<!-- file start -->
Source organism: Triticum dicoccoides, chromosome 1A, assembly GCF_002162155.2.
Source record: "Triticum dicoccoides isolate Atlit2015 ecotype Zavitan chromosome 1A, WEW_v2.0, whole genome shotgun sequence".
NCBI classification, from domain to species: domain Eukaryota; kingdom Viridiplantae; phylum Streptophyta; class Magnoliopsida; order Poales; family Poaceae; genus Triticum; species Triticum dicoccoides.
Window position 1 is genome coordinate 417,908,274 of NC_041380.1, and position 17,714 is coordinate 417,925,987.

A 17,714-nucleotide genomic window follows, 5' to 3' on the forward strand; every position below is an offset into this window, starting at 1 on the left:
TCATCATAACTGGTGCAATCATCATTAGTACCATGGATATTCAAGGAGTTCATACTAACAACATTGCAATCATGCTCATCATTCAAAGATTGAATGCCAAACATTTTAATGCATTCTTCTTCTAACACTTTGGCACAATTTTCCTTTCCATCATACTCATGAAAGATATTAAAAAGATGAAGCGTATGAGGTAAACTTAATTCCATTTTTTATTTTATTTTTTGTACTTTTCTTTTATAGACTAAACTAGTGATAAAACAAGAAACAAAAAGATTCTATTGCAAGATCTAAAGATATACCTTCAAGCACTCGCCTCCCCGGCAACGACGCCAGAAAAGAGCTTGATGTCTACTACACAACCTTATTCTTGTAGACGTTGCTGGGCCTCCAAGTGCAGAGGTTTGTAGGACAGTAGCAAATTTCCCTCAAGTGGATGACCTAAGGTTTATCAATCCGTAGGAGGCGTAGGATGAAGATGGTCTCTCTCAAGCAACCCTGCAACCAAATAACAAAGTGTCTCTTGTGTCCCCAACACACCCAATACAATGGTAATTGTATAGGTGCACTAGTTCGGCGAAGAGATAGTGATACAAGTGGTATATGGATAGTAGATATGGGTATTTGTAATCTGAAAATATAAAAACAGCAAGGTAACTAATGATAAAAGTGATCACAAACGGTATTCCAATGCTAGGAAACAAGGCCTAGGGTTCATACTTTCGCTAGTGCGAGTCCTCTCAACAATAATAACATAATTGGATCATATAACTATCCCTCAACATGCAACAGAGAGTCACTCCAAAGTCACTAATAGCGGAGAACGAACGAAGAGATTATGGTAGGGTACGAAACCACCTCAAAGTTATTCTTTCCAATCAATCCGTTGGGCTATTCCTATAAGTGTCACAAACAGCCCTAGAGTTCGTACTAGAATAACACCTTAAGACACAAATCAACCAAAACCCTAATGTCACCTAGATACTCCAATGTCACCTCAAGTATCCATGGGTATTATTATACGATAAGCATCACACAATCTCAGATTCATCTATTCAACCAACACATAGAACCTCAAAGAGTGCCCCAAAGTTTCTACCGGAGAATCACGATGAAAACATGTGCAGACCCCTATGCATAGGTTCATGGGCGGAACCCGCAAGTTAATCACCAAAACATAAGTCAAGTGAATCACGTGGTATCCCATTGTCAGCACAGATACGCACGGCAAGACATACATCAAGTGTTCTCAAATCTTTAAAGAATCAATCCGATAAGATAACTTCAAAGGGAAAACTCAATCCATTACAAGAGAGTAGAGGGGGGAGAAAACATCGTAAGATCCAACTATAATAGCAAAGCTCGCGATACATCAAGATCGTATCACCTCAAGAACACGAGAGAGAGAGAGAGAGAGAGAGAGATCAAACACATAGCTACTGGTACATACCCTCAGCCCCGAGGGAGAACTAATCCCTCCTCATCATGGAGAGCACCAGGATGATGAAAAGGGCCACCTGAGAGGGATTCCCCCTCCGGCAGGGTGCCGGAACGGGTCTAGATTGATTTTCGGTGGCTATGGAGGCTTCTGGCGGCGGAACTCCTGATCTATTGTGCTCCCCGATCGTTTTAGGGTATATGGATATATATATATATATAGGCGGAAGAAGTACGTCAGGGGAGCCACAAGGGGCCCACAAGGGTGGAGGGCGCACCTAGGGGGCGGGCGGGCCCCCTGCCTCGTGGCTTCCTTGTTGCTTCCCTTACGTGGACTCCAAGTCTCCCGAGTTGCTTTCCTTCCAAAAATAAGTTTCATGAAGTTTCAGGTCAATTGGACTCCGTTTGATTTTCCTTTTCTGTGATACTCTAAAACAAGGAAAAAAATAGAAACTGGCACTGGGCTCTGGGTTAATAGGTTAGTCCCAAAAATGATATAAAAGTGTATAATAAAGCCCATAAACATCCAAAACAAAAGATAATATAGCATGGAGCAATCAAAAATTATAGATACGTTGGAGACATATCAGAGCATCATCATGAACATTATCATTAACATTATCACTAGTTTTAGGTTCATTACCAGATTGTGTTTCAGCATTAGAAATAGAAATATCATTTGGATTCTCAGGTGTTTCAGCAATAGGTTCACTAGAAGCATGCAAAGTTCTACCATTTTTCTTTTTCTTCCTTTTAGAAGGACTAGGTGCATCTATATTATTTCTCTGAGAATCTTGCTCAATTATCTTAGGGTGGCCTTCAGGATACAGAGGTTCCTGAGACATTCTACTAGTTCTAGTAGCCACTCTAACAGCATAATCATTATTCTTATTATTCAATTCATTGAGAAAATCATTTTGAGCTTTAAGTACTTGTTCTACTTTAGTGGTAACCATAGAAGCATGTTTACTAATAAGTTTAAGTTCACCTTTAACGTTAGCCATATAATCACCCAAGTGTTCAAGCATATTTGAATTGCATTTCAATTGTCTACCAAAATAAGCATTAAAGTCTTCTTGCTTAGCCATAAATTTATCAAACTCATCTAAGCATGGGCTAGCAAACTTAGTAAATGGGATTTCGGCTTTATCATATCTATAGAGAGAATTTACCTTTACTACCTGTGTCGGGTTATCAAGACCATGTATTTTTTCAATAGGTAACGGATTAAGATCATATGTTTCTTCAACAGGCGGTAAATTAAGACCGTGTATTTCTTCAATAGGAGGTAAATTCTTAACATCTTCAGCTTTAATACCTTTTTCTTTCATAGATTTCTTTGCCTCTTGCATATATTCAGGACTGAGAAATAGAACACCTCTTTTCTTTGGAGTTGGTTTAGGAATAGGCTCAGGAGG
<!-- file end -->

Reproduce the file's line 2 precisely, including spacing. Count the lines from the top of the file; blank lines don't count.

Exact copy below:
Source record: "Triticum dicoccoides isolate Atlit2015 ecotype Zavitan chromosome 1A, WEW_v2.0, whole genome shotgun sequence".